As a result, RLSB urgently needs to open three new parent and toddler groups in 2015 so we can meet the demand and reach the blind children who desperately need us.

Without these services, these children won’t have the support they deserve or the helping hand they need in preparing them for a life of aspiration.

Can you help? Please support our appeal for new parent and toddler groups to give blind children the best start in life and help beat a reality of isolation and bullying.

Please do read Wry Mummy’s Post too HERE and consider DONATING HERE.

Thank you.

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12 Responses

  1. Kat | Beau Twins

    Such a great post to raise awareness. We know all too well in our family how hard having a disability effects you as a child. My brother has autism and my step dad is deaf. The support that is out there is amazing, just not enough of it. 50 miles is a very long way to travel. It shouldn’t be this way at all. Will check out the other post tomorrow. Xxx

    • honestmum

      Hi Kat, sorry to hear about your brother and step Dad but pleased they have support. You are right, 50 miles is far and I hope with greater support, access to much needed resources and support can be nearer in future x

  2. Ting at My Travel Monkey

    I had never heard of the RLSB before. 50 miles is such a long way to travel, but I’m sure Sylvie doesn’t see it that way as it’s such good therapy for Zoe. I hope more awareness is raised for such a good cause so other families will benefit.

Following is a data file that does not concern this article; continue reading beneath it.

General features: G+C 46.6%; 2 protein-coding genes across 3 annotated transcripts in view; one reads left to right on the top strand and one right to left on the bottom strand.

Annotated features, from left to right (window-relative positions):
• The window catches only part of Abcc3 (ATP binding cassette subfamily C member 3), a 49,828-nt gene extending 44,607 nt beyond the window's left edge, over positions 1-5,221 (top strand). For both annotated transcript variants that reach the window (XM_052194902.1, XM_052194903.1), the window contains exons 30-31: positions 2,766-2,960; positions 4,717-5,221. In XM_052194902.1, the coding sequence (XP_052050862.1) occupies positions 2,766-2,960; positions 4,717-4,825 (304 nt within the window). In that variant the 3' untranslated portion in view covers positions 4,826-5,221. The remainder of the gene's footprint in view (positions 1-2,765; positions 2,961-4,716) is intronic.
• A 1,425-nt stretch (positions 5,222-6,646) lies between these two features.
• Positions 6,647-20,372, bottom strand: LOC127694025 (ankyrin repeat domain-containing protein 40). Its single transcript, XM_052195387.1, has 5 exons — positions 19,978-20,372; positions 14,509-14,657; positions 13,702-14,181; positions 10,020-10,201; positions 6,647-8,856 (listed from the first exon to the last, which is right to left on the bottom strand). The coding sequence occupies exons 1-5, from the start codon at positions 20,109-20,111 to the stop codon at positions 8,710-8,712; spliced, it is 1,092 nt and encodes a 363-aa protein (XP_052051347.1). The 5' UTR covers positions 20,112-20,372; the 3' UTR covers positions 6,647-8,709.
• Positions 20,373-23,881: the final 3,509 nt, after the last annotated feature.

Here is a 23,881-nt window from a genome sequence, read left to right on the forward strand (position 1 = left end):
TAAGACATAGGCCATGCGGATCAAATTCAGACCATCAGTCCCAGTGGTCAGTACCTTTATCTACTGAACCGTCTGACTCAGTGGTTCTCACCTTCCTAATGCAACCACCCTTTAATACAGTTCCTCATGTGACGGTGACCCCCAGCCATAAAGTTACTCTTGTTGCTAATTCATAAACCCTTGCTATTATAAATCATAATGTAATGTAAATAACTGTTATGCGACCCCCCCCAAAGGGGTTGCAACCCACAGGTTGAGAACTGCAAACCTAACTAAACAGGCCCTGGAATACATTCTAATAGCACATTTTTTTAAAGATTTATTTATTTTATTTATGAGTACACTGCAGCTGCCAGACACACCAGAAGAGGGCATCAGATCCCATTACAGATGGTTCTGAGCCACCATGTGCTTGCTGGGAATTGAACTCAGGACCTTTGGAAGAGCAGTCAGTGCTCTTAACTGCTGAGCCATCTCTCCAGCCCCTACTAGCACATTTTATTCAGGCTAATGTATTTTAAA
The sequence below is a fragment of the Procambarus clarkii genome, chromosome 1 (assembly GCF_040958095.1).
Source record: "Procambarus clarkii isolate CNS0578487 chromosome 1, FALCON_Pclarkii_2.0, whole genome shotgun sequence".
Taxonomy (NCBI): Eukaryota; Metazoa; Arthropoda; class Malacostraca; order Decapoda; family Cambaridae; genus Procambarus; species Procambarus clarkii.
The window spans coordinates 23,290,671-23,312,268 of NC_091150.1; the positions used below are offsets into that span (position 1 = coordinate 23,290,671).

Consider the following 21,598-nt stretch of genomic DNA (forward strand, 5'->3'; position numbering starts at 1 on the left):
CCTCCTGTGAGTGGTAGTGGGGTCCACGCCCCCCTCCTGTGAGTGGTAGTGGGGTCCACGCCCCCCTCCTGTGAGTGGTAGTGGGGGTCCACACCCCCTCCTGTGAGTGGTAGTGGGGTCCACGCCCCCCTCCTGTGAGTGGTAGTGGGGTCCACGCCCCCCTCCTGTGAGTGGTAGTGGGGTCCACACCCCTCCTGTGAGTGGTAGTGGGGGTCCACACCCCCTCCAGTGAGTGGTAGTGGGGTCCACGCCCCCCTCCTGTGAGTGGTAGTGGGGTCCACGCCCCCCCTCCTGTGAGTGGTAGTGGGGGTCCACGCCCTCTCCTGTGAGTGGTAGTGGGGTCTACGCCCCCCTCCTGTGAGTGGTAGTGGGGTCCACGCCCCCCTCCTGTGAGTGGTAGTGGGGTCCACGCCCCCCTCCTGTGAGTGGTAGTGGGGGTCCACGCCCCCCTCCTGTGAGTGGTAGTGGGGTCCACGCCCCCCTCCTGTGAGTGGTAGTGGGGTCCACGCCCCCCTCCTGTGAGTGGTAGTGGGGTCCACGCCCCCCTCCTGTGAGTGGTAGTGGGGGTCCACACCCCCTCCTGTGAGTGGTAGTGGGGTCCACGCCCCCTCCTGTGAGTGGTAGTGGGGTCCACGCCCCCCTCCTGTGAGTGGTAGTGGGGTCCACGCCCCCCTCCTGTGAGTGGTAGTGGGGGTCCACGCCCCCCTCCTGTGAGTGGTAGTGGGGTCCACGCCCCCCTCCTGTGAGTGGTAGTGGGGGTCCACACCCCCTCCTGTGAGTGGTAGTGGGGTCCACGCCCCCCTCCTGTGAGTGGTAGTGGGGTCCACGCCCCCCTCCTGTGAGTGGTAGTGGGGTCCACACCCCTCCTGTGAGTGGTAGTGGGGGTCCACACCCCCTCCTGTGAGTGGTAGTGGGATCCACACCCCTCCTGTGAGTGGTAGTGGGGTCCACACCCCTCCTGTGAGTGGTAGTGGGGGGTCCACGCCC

• honestmum

      Thanks so much for your comment, it is a long way but the benefits are huge, the RLSB are doing incredible work to help Zoe and so many other children in need of support x

  3. Amber

    Fifty miles – crikey. I’m glad that Zoe has her grandmother’s support and is able to access the group, but what a shame that it isn’t closer. It sounds as though the charity are doing excellent and much-needed work.

    • honestmum

      I know, really is a long way. The rlsb are doing an incredible job of providing emotional and financial support to so many. Thanks for commenting x

  4. Sharon Wormald

    Every respect to you Sylvia and much love to Zoe…ive acantonibia keratitis at the moment..it has made me realise how much we take sight for granted…blindness can happen to anyone at anytime. ..these support groups do an amazing job…I wish there was a nearer one for you…being a grandma myself I know how precious our grandchildren are…you are amazing Sylvia xox

    • honestmum

      It really can and it’s so important RLSB get all the support they can, they offer a vital life-changing service for so many, thanks for your comment and hope you are getting the right treatment and support x

  5. Leigh - Headspace Perspective

    An amazing story about a great cause. What a lovely little girl Zoe is, and how fortunate she is to have such a fab grandmother, but children in need of such a vital service should not have to travel so far. Being a child can present challenges, being a child who is ‘different’ in some way presents more challenges…and on top of that being blind must present a whole new world of challenges. These children deserve the same chances to thrive and be successful as all children. xxx

    • honestmum

      I totally agree Leigh and it’s so hard they must travel, I hope the RLSB get the support they deserve, an incredible charity, thanks so much for your comment, means a lot x